• How has the program affected your schooling? I've had a lot of ups and downs in my life and I think that if it weren't for Pathways, I'd be quite down. I've gotten to a better place being with Pathways, and I've been able to reach my goals academically.
  • On "saving the world:"
  • Name: Tyler Mattinson
Tyler Mattinson (Cory Ruf/CBC)
  • School: Sir John A. Macdonald Secondary School
  • Plans for next year: Architecture at Conestoga College
  • What does Pathways mean to you? Pathways, to me, is opportunities and being able to experience different things, from using the health centre, to going to the art crawl. We've even gotten to go to places in Toronto.
  • How has the program affected your schooling? Pathways has been there to help me whenever I needed it, whether it be something small like proofreading my essays to something big like studying for my exams. I can also interact with students through all grades instead of just my own class.
  • On being the first graduating class:

'Hope and optimism'

Don Pente, principal of Sir John A. Macdonald Secondary, a school that many Pathways student attend, lauded the program for the supports it provides.

"I know it does make a difference for those kids, he said. "I've seen kids who, in the past, were at risk of dropping out. But with this extra support, they've made it through."

In addition, he said he likes the program because it gives "hope and optimism" to students who might not otherwise have envisioned themselves being successful academically.

Susan Robins is the manager of Hamilton's Pathways to Education program. (Cory Ruf/CBC)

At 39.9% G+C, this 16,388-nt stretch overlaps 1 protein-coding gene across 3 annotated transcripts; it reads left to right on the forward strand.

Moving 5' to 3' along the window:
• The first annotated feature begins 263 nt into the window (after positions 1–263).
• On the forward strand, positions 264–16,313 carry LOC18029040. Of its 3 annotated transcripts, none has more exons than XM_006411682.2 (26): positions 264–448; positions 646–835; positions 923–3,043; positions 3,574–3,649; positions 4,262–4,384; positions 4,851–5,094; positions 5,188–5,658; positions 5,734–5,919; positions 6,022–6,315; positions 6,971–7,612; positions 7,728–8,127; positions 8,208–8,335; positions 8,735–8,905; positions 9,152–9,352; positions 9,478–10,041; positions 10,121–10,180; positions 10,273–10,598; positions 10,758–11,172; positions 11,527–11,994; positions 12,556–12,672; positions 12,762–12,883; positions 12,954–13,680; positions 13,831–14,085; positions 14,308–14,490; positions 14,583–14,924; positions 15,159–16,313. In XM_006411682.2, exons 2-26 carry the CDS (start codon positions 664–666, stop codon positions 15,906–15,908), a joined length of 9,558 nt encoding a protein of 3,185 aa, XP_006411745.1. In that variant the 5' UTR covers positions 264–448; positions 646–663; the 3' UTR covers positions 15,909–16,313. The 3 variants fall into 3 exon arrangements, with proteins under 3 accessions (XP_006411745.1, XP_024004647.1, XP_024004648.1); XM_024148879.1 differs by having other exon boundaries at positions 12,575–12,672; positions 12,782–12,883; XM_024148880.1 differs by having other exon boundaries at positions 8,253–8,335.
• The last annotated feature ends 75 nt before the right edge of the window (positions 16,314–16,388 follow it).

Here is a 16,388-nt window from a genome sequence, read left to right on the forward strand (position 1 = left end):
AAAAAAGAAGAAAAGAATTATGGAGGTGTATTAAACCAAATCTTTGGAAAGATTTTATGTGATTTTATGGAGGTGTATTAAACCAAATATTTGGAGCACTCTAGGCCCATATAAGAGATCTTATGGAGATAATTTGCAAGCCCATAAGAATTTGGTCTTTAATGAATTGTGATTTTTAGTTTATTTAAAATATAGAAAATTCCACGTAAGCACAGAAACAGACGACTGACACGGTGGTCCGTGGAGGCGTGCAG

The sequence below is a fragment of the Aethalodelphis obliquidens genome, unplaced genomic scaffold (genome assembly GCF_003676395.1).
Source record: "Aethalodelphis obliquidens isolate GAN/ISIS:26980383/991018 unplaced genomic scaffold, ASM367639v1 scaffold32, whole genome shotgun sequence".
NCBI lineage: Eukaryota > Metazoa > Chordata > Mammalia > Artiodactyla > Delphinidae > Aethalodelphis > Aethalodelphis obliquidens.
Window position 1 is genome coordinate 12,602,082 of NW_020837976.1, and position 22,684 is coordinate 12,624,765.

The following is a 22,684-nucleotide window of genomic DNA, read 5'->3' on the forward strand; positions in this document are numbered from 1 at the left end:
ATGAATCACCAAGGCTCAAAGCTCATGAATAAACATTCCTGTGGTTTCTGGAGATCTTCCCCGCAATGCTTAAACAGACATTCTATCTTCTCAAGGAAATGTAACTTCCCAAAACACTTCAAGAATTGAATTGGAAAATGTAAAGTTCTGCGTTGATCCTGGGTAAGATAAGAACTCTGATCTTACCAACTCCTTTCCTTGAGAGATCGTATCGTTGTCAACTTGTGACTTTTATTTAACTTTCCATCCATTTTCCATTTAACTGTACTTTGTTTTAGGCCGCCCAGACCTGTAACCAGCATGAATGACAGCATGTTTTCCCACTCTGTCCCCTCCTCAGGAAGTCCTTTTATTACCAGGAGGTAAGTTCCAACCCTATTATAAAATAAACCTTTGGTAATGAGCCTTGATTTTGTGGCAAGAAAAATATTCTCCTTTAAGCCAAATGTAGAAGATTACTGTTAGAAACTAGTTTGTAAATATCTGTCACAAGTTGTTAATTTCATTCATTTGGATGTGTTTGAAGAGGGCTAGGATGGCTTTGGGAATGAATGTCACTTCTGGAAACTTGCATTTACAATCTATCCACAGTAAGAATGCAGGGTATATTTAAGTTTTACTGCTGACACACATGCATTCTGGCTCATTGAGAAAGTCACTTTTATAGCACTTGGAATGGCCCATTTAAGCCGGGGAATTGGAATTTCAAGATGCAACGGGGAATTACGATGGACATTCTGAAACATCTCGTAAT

"It helps them get on that path, and stay on that path."

It's early, Pente said, to accurately measure how much the Pathways program will dampen dropout rates. But the early signs, as well as the programs track record in other communities, bode well for Hamilton.

Of the 455 north-end high school students who are eligible to participate, 356, or 78 per cent, are involved in the program.

And of the 87 Grade 12 students in the program, 53 are graduating this week, while the rest are returning an additional year of high school.

Robins said of those who are finishing in four years: "For our graduating class this year — and I think this will never happen again —100 per cent of them are going onto post-secondary."

'Wonderful feeling'

Though the students' success is cause for celebration, it's also a time for reflection for Pathways staff, who will see off the first group of kids who made their way through the program.

"It's amazing to see the change in the students from 13 and 14 years old — and looking very much 13 and 14 years old — to being 18, 19 years old, employed in part-time jobs, having already been accepted to universities and colleges," said Jack Bernacki, who's worked with the Hamilton Pathways program since its inception.

"They're making very grownup plans, to move away, to prepare themselves for being a university student. It's really a wonderful feeling."